Perceived versus Actual Sedation Practices in Adult Intensive Care Unit Patients Receiving Mechanical Ventilation

Kimberly Varney Gill PharmD BCPS; Stacy A Voils PharmD BCPS; Gregory A Chenault PharmD; Gretchen M Brophy PharmD BCPS FCCP FCCM


The Annals of Pharmacotherapy. 2012;46(10):1331-1339. 

In This Article

Abstract and Introduction


Background: With drug shortages, newer sedative medications, and updates in research, management of sedation and delirium in patients receiving mechanical ventilation continues to evolve.
Objective: To compare perceived and actual sedation practices for adults receiving mechanical ventilation in intensive care units (ICUs).
Methods: This was a multicenter, 2-part study conducted in adult ICUs in US hospitals. It included a sedation practice survey completed by ICU pharmacists and an observational study evaluating actual sedation practices over a 24-hour period.
Results: Surveys were completed for 85 ICUs; observational data for 496 patients were collected. Preferred sedatives from the survey data were propofol (short-term); propofol, midazolam, or lorazepam (intermediate); and lorazepam (long-term). Propofol was the most commonly used agent overall during the observational period (primarily for short-term and intermediate-length sedation); midazolam was the most commonly used for long-term sedation. Fentanyl was the preferred analgesic, and haloperidol and quetiapine were the preferred antipsychotics. Sedation treatment algorithms were used in only 50% of observed ICUs. Use of daily interruption of sedation was perceived to be 66% but was only observed in 36% of patients. Monitoring for delirium was reported among 25% of those surveyed but was observed in only 10% of patients. Targeted sedation goals were most frequently achieved when a treatment algorithm was used or when an opiate infusion was the single agent used for sedative management.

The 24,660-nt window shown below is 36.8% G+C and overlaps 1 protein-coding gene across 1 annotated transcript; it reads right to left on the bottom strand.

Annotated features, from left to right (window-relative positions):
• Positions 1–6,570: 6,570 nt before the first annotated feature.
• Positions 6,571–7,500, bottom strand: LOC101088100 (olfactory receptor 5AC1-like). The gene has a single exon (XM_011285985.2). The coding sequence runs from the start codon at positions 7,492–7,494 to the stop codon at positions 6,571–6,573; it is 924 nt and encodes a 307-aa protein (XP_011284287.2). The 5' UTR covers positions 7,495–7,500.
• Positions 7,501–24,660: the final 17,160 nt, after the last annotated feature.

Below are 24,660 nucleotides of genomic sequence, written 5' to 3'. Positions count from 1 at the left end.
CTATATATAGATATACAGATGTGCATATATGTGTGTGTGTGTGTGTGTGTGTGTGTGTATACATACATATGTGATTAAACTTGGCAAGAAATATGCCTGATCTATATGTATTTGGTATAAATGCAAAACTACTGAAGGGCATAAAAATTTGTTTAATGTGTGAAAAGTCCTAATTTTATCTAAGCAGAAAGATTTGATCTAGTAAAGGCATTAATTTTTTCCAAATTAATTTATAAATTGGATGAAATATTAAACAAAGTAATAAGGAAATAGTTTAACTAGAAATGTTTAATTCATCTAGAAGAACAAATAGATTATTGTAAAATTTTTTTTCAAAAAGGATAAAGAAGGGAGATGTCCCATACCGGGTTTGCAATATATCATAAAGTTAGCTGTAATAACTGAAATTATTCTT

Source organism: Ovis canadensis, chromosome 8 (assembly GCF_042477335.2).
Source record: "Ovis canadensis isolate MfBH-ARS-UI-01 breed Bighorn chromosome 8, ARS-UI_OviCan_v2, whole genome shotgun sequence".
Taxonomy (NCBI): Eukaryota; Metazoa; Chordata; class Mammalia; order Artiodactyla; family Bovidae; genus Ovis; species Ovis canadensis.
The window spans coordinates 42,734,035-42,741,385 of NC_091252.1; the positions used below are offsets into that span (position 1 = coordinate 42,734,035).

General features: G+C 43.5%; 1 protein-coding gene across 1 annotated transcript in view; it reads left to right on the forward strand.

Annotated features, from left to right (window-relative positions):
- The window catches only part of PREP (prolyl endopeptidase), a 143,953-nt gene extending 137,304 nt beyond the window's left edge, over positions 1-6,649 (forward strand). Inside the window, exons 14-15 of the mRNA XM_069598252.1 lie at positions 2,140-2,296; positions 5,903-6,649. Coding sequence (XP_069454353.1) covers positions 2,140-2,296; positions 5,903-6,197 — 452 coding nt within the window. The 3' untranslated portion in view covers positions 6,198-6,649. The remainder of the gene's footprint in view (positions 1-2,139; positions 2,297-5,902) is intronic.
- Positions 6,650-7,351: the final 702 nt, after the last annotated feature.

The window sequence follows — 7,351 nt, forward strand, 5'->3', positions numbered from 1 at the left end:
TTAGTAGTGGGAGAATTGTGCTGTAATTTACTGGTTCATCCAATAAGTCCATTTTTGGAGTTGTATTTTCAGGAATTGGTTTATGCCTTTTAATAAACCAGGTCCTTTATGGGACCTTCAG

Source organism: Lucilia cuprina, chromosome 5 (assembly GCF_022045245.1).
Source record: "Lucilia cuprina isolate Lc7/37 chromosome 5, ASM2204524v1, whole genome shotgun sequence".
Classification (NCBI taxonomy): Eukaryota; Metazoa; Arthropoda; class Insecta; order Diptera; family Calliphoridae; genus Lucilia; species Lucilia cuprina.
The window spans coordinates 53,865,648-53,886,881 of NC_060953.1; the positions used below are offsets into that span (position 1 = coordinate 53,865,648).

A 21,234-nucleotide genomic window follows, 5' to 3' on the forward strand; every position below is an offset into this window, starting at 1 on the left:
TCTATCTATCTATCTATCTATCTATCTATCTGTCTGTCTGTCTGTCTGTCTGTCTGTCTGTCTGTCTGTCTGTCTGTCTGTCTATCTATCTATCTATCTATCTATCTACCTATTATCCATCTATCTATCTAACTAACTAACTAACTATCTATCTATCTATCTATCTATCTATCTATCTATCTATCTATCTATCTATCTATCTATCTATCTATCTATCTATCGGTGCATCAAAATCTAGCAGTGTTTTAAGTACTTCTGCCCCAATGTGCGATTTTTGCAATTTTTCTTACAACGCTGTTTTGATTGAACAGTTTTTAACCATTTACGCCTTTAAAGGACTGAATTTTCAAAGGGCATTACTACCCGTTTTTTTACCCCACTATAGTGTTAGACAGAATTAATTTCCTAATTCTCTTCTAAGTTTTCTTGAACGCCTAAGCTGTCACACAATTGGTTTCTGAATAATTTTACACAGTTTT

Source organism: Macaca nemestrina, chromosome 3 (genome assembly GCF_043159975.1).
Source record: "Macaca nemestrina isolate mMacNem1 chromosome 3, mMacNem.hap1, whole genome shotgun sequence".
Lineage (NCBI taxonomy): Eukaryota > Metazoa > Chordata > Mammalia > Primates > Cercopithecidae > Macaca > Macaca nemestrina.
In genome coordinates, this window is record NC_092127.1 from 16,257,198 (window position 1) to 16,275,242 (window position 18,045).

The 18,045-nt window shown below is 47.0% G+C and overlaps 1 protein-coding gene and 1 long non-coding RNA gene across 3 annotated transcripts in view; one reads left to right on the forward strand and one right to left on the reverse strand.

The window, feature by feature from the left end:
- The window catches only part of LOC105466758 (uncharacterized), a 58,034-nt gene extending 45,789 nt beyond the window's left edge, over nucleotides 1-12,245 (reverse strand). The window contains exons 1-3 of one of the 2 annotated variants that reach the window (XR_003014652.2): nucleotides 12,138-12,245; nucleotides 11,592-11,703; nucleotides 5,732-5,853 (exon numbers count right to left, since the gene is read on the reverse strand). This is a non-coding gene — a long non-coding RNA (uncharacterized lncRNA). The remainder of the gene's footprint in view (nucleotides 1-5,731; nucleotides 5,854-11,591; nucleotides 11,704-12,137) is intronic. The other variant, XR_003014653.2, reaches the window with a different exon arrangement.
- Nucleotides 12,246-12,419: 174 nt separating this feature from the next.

Conclusions: These data suggest differences in perceived and actual sedation practice in the US, as well as underutilization of evidence-based interventions. Most notable was the limited use of sedation treatment algorithms, daily interruption of sedation, and monitoring for delirium. Individual sedation and delirium protocols should be evaluated and updated based on evidence-based recommendations.


Management of sedation and analgesia in critically ill patients is a frequently researched and debated topic in critical care medicine. The Society of Critical Care Medicine (SCCM) published guidelines in 2002 to assist clinicians in the management of sedation and analgesia.[1] However, applying a single guideline to a diverse and dynamic patient population is challenging and has led to inconsistent practice across intensive care units (ICUs). Additionally, a number of recent trials have been published suggesting the utility of alternative strategies for sedation,[2–6] as well as a greater emphasis on the prevention and screening of delirium.[7–9]

Since the publication of sedation guidelines, international surveys have been completed to assess the impact of clinical trials and evidence-based guidelines on sedation and monitoring strategies.[10–20] However, surveys report variable response rates, and information from questionnaires may differ significantly from actual practice. Despite these known limitations of survey data, valuable information may be obtained on current sedation practices that may be used to guide research and educational initiatives. In the US, a large-scale survey regarding sedation strategies with a practice component to verify the perceived sedation approach has not been performed. The purpose of our study was 2-fold: (1) to characterize general sedation practices in the US via survey data obtained from critical care clinicians and (2) to conduct an observational study for real-time evaluation of actual sedation practices. To our knowledge, this is the first US sedation study that directly compares survey data with clinical practice data.